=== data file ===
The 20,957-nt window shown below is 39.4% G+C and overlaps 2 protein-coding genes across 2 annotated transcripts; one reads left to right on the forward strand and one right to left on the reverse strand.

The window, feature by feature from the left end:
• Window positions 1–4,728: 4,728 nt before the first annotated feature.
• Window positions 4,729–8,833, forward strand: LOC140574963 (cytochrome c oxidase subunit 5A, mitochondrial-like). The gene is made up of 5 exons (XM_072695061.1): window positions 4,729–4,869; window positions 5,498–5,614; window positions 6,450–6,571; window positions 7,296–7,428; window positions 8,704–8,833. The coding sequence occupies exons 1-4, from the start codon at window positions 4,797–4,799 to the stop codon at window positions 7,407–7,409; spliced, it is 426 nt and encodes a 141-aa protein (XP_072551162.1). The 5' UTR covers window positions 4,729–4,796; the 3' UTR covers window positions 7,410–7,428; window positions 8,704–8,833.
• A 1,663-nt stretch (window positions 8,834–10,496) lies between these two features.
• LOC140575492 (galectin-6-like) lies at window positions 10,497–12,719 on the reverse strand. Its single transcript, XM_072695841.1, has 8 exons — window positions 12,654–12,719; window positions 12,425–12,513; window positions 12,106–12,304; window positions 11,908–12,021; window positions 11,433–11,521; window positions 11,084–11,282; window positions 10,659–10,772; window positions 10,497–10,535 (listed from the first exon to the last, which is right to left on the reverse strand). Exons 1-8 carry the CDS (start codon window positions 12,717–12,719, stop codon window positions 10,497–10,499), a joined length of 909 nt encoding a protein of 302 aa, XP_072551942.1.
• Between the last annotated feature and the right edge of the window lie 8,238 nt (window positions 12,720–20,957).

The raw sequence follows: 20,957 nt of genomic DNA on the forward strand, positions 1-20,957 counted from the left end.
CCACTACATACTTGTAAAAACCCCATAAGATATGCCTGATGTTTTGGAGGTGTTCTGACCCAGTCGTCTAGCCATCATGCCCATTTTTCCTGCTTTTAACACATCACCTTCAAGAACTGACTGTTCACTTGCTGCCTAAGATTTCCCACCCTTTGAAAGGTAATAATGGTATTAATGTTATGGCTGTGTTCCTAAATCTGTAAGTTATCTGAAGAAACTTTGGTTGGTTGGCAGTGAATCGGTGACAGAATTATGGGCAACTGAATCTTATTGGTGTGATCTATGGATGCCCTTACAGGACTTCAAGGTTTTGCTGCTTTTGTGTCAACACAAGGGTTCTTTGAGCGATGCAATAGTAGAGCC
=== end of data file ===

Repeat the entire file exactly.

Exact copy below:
The 20,957-nt window shown below is 39.4% G+C and overlaps 2 protein-coding genes across 2 annotated transcripts; one reads left to right on the forward strand and one right to left on the reverse strand.

The window, feature by feature from the left end:
• Window positions 1–4,728: 4,728 nt before the first annotated feature.
• Window positions 4,729–8,833, forward strand: LOC140574963 (cytochrome c oxidase subunit 5A, mitochondrial-like). The gene is made up of 5 exons (XM_072695061.1): window positions 4,729–4,869; window positions 5,498–5,614; window positions 6,450–6,571; window positions 7,296–7,428; window positions 8,704–8,833. The coding sequence occupies exons 1-4, from the start codon at window positions 4,797–4,799 to the stop codon at window positions 7,407–7,409; spliced, it is 426 nt and encodes a 141-aa protein (XP_072551162.1). The 5' UTR covers window positions 4,729–4,796; the 3' UTR covers window positions 7,410–7,428; window positions 8,704–8,833.
• A 1,663-nt stretch (window positions 8,834–10,496) lies between these two features.
• LOC140575492 (galectin-6-like) lies at window positions 10,497–12,719 on the reverse strand. Its single transcript, XM_072695841.1, has 8 exons — window positions 12,654–12,719; window positions 12,425–12,513; window positions 12,106–12,304; window positions 11,908–12,021; window positions 11,433–11,521; window positions 11,084–11,282; window positions 10,659–10,772; window positions 10,497–10,535 (listed from the first exon to the last, which is right to left on the reverse strand). Exons 1-8 carry the CDS (start codon window positions 12,717–12,719, stop codon window positions 10,497–10,499), a joined length of 909 nt encoding a protein of 302 aa, XP_072551942.1.
• Between the last annotated feature and the right edge of the window lie 8,238 nt (window positions 12,720–20,957).

The raw sequence follows: 20,957 nt of genomic DNA on the forward strand, positions 1-20,957 counted from the left end.
CCACTACATACTTGTAAAAACCCCATAAGATATGCCTGATGTTTTGGAGGTGTTCTGACCCAGTCGTCTAGCCATCATGCCCATTTTTCCTGCTTTTAACACATCACCTTCAAGAACTGACTGTTCACTTGCTGCCTAAGATTTCCCACCCTTTGAAAGGTAATAATGGTATTAATGTTATGGCTGTGTTCCTAAATCTGTAAGTTATCTGAAGAAACTTTGGTTGGTTGGCAGTGAATCGGTGACAGAATTATGGGCAACTGAATCTTATTGGTGTGATCTATGGATGCCCTTACAGGACTTCAAGGTTTTGCTGCTTTTGTGTCAACACAAGGGTTCTTTGAGCGATGCAATAGTAGAGCC